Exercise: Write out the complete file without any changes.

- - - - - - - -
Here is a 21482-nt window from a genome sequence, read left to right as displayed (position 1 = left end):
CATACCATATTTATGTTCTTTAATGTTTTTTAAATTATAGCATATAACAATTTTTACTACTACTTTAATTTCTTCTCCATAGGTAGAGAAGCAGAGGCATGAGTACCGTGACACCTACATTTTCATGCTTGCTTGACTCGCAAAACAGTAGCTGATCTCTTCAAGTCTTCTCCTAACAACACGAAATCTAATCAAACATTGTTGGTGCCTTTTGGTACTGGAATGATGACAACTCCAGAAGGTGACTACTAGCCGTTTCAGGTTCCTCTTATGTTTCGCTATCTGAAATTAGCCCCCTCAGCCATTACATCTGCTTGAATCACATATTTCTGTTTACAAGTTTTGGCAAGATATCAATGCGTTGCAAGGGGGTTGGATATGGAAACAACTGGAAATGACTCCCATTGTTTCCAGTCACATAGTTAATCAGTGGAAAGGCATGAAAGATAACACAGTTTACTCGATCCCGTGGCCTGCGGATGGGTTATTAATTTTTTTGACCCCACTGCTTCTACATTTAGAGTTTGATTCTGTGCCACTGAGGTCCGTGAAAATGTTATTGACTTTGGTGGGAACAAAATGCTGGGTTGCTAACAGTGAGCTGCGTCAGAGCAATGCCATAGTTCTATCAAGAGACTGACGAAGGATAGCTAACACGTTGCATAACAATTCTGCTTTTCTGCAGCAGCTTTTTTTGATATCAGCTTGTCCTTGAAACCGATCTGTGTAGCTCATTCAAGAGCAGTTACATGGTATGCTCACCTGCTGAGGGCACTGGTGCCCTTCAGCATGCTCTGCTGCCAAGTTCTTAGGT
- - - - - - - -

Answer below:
Here is a 21482-nt window from a genome sequence, read left to right as displayed (position 1 = left end):
CATACCATATTTATGTTCTTTAATGTTTTTTAAATTATAGCATATAACAATTTTTACTACTACTTTAATTTCTTCTCCATAGGTAGAGAAGCAGAGGCATGAGTACCGTGACACCTACATTTTCATGCTTGCTTGACTCGCAAAACAGTAGCTGATCTCTTCAAGTCTTCTCCTAACAACACGAAATCTAATCAAACATTGTTGGTGCCTTTTGGTACTGGAATGATGACAACTCCAGAAGGTGACTACTAGCCGTTTCAGGTTCCTCTTATGTTTCGCTATCTGAAATTAGCCCCCTCAGCCATTACATCTGCTTGAATCACATATTTCTGTTTACAAGTTTTGGCAAGATATCAATGCGTTGCAAGGGGGTTGGATATGGAAACAACTGGAAATGACTCCCATTGTTTCCAGTCACATAGTTAATCAGTGGAAAGGCATGAAAGATAACACAGTTTACTCGATCCCGTGGCCTGCGGATGGGTTATTAATTTTTTTGACCCCACTGCTTCTACATTTAGAGTTTGATTCTGTGCCACTGAGGTCCGTGAAAATGTTATTGACTTTGGTGGGAACAAAATGCTGGGTTGCTAACAGTGAGCTGCGTCAGAGCAATGCCATAGTTCTATCAAGAGACTGACGAAGGATAGCTAACACGTTGCATAACAATTCTGCTTTTCTGCAGCAGCTTTTTTTGATATCAGCTTGTCCTTGAAACCGATCTGTGTAGCTCATTCAAGAGCAGTTACATGGTATGCTCACCTGCTGAGGGCACTGGTGCCCTTCAGCATGCTCTGCTGCCAAGTTCTTAGGT